The Southern Baptist Convention's Executive Committee will consider a proposal at its June 9, 2014, meeting to update the SBC Constitution regarding qualifications for churches to send messengers to the annual meeting.
During its February 17–18 meeting in Nashville, the Executive Committee voted to place the item on its June 9 agenda prior to the SBC annual meeting in Baltimore. The EC officers proposed setting the date in advance to give an opportunity for EC members and other Southern Baptists to reflect on the proposed changes and provide feedback. The Committee will determine then whether to present a proposed revision to messengers at the June 10–11 SBC annual meeting.
Current Church Qualifications
The proposal to amend Article III came as a motion from the floor at last year's SBC annual meeting—the sixteenth motion on this article in the past thirty-five years—to reevaluate the minimum qualifications for seating additional church messengers at the SBC.
Article III currently states that churches in friendly cooperation with the convention can send one messenger for any gift to Convention causes and an additional messenger for every 250 members or for each $250 "paid to the work of the Convention." The $250 amount dates back to 1888.
Under the proposal to be considered at the June EC meeting, each cooperating church that contributed to Convention causes during the preceding fiscal year would automatically qualify for two messengers.
Additional messengers would be recognized from cooperating churches by one of two options, whichever allows the greater number of messengers:
- One additional messenger for each full percent of the church's undesignated receipts through any combination of gifts given through the Cooperative Program, designated through the Executive Committee for Convention causes, or given to any SBC entity; or
- One additional messenger for each $6,000 the church contributed the preceding year through the same combination of Cooperative Program gifts, designated gifts through the Executive Committee for Convention causes, or to any SBC entity.
The $6,000 figure was calculated by adjusting for inflation and other factors since 1888. It is meant to be comparable to the $250 figure that was adopted 126 years ago.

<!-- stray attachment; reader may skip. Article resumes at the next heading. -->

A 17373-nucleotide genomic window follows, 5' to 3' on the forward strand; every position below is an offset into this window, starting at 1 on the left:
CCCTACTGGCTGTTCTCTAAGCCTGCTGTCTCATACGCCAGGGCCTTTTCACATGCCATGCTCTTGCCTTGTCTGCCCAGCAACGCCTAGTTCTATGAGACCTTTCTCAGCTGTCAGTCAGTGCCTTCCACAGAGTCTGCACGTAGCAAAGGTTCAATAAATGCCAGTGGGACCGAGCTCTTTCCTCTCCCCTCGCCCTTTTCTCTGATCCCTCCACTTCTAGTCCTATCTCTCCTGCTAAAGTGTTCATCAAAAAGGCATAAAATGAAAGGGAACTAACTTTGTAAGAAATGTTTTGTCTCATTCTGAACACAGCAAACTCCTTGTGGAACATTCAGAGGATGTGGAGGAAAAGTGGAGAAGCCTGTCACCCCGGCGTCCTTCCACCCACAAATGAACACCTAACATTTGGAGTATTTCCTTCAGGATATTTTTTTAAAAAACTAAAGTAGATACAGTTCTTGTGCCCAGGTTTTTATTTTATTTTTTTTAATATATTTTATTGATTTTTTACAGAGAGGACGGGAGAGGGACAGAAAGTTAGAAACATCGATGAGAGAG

Other proposed updates to Article III will be discussed, with a series of Q&As on the matter to appear in SBC LIFE and other outlets at the request of SBC President Fred Luter. The first Q&A is in this issue of SBC LIFE.
An Affirming Goal
Before the motion to place the proposal on the June 9 agenda was introduced, EC Chairman Ernest Easley asked for a moment of privilege to give some background.
An earlier proposal on Article III had been discussed during the September 2013 EC meeting, first by the EC officers and then the Bylaws Workgroup, Easley said. The Workgroup "kicked it back to us."
"Feeling that we needed more time to discuss it, I had the officers meet [in Nashville] January 9–10 for a meeting dealing with Article III," he said. Meeting for two four-hour sessions, each begun with a thirty minute prayer time, the officers developed the proposal before the body.
"We really needed God to give us direction and a clear word regarding Article III," he said. "None of us want Article III to be a divisive issue in this Convention. . . . It is not a hill worth dying on. But, the reason we are addressing it is because it came from the floor of the Convention to deal with, again."
Frank S. Page, president of the Executive Committee, noted that the proposed revision would for the first time include references to giving through the Cooperative Program as the preferred means for Convention funding.
Page also underscored Easley's remarks in introducing the proposal that revision of the SBC constitution "is not a hill on which to die."
"I ask you to talk among yourselves, talk to us, ask questions, ask hard questions," Page told EC members. "Do we need even to do anything? Does this help encourage people toward Cooperative Program giving? Does it help people bring more people to the Convention? . . .
"The question for me . . . if the perception is that [this proposal] will hurt small churches, this is DOA," Page said. "I will not tolerate something that even seems like it's going to hurt small churches. . . . My heart is with small churches, and I don't want anything that even seems to be in some way pejorative toward their involvement."
The Executive Committee needs to hear from Southern Baptists on the issue to help make the best decision for the Convention, Page said. Comments are welcomed at [email protected]. For the full text of the proposal, click here.